The current “telecom mess” is largely the result of federal policy that has misdirected vast amounts of capital and squandered precious technological opportunity. Abandoning this flawed regulatory regime is key to reviving the telecom market.
The crux of current policy is a welfare program of sorts conceived by Congress to induce competition in local calling. Major wire-line companies such as SBC, Verizon, BellSouth, and Qwest have been forced by federal law to allow rivals to utilize their networks at below-cost rates. New entrants were to build independent facilities with which to compete once they established a foothold in the market.
In reality, the generous subsidies have skewed investment incentives and worsened the very market conditions that Washington presumed to rectify.
According to FCC data, competitors have indeed expanded their share of the local telephone market, from 4.3 percent in 1999 to 13.2 percent in 2002. But the proportion of independently owned access lines has actually fallen, while competitors’ dependence on subsidized access to incumbent networks has increased. In 1999, rivals relied on subsidized access to serve 23.9 percent of their customers. By 2002, they were utilizing subsidized access to serve 55.4 percent of customers.
The upshot is this: Rather than bringing advanced technologies and applications to market, billions of investor dollars have instead flowed to Baby Bell wannabees whose business plans offer little more than a new billing address. The incumbents, meanwhile, saddled with 10,000 pages of access regulations, have only inched away from copper loops that date back decades.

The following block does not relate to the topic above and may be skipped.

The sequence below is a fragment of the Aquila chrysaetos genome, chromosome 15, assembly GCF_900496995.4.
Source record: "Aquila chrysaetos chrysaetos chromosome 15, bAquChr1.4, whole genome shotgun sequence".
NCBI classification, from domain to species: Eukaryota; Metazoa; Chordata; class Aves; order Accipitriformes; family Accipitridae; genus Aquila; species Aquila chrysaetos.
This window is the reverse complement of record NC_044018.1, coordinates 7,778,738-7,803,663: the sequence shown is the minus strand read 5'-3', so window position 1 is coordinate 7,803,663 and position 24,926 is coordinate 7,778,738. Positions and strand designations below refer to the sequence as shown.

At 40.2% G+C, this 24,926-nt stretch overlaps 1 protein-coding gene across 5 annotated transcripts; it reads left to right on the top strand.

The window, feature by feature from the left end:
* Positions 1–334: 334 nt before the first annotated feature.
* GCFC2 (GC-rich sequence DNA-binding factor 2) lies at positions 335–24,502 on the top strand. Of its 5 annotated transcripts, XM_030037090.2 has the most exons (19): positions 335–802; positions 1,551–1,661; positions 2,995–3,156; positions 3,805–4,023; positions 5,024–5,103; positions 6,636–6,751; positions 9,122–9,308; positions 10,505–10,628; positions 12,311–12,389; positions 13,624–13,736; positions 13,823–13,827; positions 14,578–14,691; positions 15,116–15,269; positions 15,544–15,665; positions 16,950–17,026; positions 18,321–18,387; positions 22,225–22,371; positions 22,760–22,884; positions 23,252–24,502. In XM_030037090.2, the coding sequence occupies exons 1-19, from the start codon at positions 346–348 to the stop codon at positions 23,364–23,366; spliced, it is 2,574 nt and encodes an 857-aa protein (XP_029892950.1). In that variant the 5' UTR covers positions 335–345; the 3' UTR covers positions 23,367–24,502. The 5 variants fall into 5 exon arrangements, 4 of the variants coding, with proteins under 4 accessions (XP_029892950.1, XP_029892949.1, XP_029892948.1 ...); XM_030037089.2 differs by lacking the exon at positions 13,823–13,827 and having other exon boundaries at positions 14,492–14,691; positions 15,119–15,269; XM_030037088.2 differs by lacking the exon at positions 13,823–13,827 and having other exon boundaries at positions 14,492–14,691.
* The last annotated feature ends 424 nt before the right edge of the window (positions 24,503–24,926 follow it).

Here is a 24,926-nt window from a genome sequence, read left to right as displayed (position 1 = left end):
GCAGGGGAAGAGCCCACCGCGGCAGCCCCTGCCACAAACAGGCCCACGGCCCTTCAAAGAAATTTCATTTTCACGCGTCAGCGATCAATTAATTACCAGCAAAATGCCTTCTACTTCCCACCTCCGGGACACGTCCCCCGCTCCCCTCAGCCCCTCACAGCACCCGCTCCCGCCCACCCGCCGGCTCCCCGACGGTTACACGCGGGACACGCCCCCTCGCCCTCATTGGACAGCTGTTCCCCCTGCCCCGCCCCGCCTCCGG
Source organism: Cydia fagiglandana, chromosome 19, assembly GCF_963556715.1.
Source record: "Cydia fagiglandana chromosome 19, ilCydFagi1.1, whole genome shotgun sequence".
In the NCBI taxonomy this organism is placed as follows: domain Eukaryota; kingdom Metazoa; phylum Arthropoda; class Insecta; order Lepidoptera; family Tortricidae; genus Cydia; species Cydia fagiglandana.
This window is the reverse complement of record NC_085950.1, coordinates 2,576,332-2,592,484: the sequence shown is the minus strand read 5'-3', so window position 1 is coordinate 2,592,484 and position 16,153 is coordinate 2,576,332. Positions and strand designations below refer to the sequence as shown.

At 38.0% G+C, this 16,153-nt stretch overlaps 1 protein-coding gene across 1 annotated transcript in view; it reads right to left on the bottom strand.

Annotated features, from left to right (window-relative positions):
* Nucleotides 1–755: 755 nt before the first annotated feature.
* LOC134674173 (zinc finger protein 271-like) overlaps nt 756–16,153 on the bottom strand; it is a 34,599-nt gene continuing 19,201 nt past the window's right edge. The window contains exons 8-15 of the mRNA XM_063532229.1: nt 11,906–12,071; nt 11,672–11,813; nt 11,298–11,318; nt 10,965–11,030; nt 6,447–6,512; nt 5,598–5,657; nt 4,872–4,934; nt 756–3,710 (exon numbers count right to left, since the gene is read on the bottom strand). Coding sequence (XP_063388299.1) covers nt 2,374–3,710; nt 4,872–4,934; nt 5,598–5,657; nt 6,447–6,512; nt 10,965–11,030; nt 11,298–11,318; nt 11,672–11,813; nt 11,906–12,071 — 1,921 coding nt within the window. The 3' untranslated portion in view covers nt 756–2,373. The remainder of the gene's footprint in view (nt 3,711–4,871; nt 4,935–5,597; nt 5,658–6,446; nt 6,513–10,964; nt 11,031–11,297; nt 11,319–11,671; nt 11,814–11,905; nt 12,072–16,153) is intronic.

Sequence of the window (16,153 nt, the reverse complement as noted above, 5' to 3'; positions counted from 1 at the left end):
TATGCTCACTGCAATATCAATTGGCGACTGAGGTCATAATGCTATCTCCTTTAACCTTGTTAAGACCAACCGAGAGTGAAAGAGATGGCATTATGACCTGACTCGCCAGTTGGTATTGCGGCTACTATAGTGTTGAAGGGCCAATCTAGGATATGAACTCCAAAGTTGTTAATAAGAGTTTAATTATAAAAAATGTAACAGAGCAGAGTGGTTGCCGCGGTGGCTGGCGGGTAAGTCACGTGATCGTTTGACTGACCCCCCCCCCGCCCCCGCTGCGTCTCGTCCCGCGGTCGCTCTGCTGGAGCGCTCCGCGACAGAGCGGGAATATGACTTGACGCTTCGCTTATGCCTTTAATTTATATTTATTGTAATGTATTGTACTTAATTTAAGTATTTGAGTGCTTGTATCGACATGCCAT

The economic impact has been devastating, contributing to the loss of 500,000 telecom-related jobs and $2 trillion in market valuation since 2000, as well as a 14 percent decline in telecom research and development. The policy blunders are all the more tragic in light of the awesome advances in technology that otherwise could have benefitted millions of Americans.
Unfortunately, a majority of commissioners on the FCC refuses to concede the obvious failure of the forced-access regime. In August, the commission issued its third rewrite of the rules in seven years, comprising 576 pages of mind-numbing dos and don’ts. As FCC Commissioner Michael Powell lamented: “The majority has brought forth a molten morass of regulatory activity that may very well wilt any lingering investment interest in the sector.”
The order also promises to unleash a litigation frenzy. Twice before, the agency’s forced-access orders failed constitutional muster, and legal challenges already have been filed against the latest version. At least the lawyers are happy.
It is instructive to note that the most dynamic sectors of telecom–wireless and cable telephony–are also the least regulated. That same vitality could be had industry-wide were Congress to sunset the forced-access regime and declare the market open on a date certain. The greater difficulty is summoning the political will to dismantle the regulatory machine. Thousands of bureaucrats and their K Street allies are heavily invested in the status quo. But as America’s telecom pioneers have repeatedly taught the world, we can accomplish whatever we imagine.
Diane Katz ([email protected]) is director of science, environment, and technology policy for the Mackinac Center for Public Policy. This article appeared in National Review Online on October 1, 2003.